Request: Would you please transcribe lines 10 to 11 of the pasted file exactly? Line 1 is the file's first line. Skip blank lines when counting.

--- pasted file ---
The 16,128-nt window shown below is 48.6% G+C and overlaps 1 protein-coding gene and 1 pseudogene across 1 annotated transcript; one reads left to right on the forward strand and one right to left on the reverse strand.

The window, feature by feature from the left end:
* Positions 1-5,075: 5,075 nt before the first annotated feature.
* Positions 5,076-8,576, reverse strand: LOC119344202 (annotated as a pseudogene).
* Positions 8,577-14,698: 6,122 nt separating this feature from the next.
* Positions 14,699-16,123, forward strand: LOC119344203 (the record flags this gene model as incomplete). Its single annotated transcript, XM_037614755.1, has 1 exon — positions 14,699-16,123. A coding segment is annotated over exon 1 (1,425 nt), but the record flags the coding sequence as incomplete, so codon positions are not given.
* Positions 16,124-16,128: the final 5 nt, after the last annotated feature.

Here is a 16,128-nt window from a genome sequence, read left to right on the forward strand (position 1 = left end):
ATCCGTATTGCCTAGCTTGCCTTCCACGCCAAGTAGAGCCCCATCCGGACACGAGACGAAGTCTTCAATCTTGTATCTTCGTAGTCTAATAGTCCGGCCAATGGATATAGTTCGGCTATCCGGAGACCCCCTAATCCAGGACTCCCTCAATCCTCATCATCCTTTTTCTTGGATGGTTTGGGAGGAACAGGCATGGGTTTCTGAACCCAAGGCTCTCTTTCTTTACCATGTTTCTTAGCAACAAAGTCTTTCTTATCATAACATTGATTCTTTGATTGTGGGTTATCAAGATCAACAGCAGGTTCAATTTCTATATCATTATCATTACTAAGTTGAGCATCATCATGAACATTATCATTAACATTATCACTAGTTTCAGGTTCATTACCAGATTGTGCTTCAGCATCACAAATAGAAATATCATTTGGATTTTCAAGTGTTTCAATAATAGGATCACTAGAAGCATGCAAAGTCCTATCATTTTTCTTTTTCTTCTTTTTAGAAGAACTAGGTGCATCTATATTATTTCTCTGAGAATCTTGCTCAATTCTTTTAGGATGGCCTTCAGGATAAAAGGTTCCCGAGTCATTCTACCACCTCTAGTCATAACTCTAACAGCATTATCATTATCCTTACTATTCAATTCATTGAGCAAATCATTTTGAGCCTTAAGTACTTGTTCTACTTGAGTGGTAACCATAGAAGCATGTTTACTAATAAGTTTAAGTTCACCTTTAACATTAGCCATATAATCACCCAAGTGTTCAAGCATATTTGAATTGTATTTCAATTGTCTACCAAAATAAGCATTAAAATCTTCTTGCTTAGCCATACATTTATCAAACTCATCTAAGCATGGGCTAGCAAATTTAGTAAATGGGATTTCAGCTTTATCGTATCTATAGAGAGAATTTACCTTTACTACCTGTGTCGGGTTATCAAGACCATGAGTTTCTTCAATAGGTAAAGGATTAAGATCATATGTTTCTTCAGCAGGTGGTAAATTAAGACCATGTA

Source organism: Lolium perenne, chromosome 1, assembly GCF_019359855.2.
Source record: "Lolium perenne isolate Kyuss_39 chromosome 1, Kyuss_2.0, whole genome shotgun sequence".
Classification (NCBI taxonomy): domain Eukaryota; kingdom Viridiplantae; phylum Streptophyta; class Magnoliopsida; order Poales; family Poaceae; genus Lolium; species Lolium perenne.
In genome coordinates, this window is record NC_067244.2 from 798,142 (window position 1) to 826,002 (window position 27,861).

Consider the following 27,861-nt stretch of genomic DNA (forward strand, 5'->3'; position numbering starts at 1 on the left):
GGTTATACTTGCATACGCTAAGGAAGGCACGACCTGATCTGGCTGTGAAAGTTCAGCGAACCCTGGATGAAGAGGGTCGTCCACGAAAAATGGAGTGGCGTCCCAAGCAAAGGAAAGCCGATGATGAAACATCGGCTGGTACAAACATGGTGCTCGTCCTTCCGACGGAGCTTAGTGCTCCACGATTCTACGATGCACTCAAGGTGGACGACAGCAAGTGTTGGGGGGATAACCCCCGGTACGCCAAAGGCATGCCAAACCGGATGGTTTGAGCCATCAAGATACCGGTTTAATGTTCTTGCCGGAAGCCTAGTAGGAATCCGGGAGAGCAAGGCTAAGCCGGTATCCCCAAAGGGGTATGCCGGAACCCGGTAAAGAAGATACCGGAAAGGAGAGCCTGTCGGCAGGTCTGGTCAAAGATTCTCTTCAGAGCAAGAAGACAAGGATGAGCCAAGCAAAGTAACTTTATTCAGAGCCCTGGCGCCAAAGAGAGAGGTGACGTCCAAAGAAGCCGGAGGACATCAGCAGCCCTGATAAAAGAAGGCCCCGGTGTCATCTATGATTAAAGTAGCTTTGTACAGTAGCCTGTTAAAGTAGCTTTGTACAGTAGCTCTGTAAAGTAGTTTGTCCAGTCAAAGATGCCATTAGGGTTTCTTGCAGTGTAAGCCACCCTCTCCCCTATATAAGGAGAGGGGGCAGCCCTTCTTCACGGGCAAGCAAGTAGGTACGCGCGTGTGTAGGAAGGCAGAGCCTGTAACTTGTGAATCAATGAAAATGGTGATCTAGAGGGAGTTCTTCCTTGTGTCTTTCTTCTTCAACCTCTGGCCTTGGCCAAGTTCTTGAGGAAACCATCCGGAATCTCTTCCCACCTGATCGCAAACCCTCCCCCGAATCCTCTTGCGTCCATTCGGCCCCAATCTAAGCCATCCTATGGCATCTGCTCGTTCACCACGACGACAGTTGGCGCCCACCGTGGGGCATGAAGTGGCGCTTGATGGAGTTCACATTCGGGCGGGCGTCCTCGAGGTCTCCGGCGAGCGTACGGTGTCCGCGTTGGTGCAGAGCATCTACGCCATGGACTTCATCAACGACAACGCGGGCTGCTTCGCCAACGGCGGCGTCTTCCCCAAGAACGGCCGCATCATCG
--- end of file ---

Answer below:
Source organism: Lolium perenne, chromosome 1, assembly GCF_019359855.2.
Source record: "Lolium perenne isolate Kyuss_39 chromosome 1, Kyuss_2.0, whole genome shotgun sequence".